Look in our tree.


Traci cocked her head for a moment, staring at the card, at that short, hand-written message.  And then, she recognized the writing.  With a start, she realized what she was holding.  It was the card from that single red rose AJ had given her the night of their three year anniversary. 


She read it again: Look in our tree.


Their tree.  The tree in the backyard of Traci’s childhood home.  The tree with the old rope swing, the tree with the hole in the bottom where they had kept pirate treasure.  Mystified, Traci got in her car and drove away, not to the hotel where she was staying for the weekend, but her parents’ old home.


Her parents did not live there anymore.  After her mother’s death, just over a year after her breakup with AJ, her father had moved away, unable to remain in a house that contained so many memories of his wife.  Traci was not sure what had happened to the house after that.  She had moved away as well and had not been back to see it since.  Now that she thought about it, she doubted that old tree was still standing.  But she had to check; she had to find out.


Traci pulled into the driveway of the old house and gasped in dismay when she got a good look at it.  It was in a state of disarray.  It was clear that no one lived there, and no one had cared for it in years.  The lawn was filled with overgrown weeds.  One shutter was hanging from its hinges, and several windows were cracked or broken in.  Shingles were missing from the roof. 


Slowly, Traci climbed out of her car.  She did not attempt to go in the house, but instead went around back, to where the tree had once stood.  And to her utter surprise, it stood there still.  It was barren and leafless, obviously dead.  The rope swing was no longer there, nor was the branch that had once supported it.  But a good portion of the tree still was.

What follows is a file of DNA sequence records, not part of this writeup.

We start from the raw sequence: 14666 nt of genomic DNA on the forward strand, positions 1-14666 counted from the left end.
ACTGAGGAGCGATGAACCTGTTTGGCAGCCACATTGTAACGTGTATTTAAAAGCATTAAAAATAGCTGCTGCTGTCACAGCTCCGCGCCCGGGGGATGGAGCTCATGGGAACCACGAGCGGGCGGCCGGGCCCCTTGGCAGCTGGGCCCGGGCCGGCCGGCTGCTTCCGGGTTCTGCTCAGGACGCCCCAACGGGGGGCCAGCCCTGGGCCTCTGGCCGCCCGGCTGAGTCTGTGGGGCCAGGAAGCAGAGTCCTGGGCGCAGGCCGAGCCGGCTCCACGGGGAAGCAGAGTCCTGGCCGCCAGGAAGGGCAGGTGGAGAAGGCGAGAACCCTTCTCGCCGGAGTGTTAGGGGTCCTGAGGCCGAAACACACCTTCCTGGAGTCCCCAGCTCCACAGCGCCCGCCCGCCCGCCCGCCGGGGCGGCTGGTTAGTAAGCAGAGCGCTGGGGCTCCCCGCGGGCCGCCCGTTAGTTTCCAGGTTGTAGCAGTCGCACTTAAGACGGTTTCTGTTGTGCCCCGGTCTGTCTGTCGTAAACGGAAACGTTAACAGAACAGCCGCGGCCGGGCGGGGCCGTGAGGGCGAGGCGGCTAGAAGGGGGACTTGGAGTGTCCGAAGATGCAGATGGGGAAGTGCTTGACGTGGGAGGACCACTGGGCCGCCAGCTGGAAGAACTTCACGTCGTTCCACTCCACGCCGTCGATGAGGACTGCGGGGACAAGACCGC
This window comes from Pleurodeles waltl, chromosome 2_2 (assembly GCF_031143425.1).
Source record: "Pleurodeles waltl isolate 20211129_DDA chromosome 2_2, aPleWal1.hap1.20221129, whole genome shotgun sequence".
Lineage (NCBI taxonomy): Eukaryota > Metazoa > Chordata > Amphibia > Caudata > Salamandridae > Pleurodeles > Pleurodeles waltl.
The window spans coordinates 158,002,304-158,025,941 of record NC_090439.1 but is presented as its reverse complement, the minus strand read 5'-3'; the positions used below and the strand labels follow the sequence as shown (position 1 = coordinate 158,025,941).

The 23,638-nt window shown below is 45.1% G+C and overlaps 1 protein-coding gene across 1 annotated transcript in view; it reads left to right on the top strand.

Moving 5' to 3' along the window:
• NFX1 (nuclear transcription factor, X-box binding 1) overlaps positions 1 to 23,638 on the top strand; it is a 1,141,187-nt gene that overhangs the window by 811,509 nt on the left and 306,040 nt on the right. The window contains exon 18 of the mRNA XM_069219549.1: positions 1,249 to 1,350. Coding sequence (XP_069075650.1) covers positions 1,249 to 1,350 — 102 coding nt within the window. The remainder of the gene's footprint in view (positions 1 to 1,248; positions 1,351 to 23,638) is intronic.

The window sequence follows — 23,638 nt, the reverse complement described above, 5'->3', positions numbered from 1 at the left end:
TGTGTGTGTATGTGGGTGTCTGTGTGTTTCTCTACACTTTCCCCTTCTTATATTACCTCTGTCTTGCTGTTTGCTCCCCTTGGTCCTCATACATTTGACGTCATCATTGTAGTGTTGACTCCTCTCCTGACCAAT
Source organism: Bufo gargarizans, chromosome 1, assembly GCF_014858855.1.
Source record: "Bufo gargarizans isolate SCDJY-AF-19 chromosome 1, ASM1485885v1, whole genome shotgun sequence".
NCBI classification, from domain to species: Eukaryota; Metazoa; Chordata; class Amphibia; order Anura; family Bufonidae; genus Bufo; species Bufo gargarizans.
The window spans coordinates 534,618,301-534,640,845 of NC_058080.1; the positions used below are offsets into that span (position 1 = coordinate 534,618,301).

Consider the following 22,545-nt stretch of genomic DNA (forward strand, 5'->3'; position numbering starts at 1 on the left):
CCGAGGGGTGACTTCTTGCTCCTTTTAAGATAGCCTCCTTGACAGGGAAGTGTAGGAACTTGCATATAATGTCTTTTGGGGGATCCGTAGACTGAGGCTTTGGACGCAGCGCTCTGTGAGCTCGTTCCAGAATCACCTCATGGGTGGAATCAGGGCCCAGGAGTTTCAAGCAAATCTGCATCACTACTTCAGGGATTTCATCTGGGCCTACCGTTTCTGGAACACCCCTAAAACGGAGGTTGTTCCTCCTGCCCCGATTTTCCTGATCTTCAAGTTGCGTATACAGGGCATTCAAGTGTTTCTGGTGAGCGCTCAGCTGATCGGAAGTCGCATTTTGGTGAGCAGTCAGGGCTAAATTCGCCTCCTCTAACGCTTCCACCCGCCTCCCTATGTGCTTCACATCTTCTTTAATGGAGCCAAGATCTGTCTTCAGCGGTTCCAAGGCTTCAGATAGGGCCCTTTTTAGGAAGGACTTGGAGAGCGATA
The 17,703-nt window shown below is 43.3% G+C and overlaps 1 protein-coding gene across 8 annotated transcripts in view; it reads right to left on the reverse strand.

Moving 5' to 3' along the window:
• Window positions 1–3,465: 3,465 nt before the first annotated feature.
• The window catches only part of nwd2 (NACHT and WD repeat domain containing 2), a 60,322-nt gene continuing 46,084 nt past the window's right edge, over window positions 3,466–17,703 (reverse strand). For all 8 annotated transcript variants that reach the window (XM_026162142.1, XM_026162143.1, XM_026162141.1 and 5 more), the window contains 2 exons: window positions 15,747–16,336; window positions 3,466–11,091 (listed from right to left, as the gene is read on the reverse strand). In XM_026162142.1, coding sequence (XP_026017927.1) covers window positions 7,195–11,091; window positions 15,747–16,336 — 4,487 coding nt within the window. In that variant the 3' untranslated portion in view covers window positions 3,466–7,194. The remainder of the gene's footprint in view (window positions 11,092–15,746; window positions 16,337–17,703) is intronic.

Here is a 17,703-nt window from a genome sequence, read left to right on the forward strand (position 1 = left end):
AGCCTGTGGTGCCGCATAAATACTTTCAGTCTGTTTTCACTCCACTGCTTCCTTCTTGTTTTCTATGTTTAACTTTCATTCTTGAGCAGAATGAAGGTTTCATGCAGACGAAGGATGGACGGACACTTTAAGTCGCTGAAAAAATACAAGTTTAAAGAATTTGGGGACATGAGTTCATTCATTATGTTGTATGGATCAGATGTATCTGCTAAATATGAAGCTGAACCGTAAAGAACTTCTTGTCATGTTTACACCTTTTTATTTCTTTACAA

Traci glanced again at the card.  Look in our tree.  Her heart pounding, she made her way through the weed-invaded yard and knelt down next to the base of the tree.  Pulling away weeds, she saw that the hollow was still there.  Gingerly, she reached her hand in and felt around.  She felt mostly damp weeds, rotting wood, and dirt.  But in the very back of the hollow, the dark crevice that Barbie could never fit into, she felt something else.  Something with a texture unlike anything else in the hollow.  She reached further and put her hand around it.  The object was small and square-ish and fit perfectly in the palm of her hand.  Her heart beating even faster now, she pulled it out and held it up.


It was hard at first to tell what it was, for it was encrusted with dirt.  But, brushing the dirt off it as best she could, she soon realized what it was, and she dropped it in shock.  Tears rising in her eyes, she bent down and retrieved it from the overgrown grass at her feet.  It was a little velvet box.


Her vision blurring with tears, her hands shaking, she opened the little box.  And inside, preserved for thirty years, was a ring.  A beautiful diamond on a solid gold band.  It was the engagement ring she had been expecting that night.  He had planned on proposing to her after all.  And she had pushed him away.


Traci slowly plucked the ring from its box and slid it onto her finger, where the wedding band from her previous marriage had once been worn.  It was a perfect fit.


Looking down at the beautiful ring on her wrinkled hand, she shook her head in disbelief.  And then Traci Kimball began to cry again, sobbing over the love she had lost and the little velvet box she had found.



The End



AN: This story was inspired by a short story in Chicken Soup for the Teenage Soul called “The Bible”.



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The Little Velvet Box Ó 2002 by Julie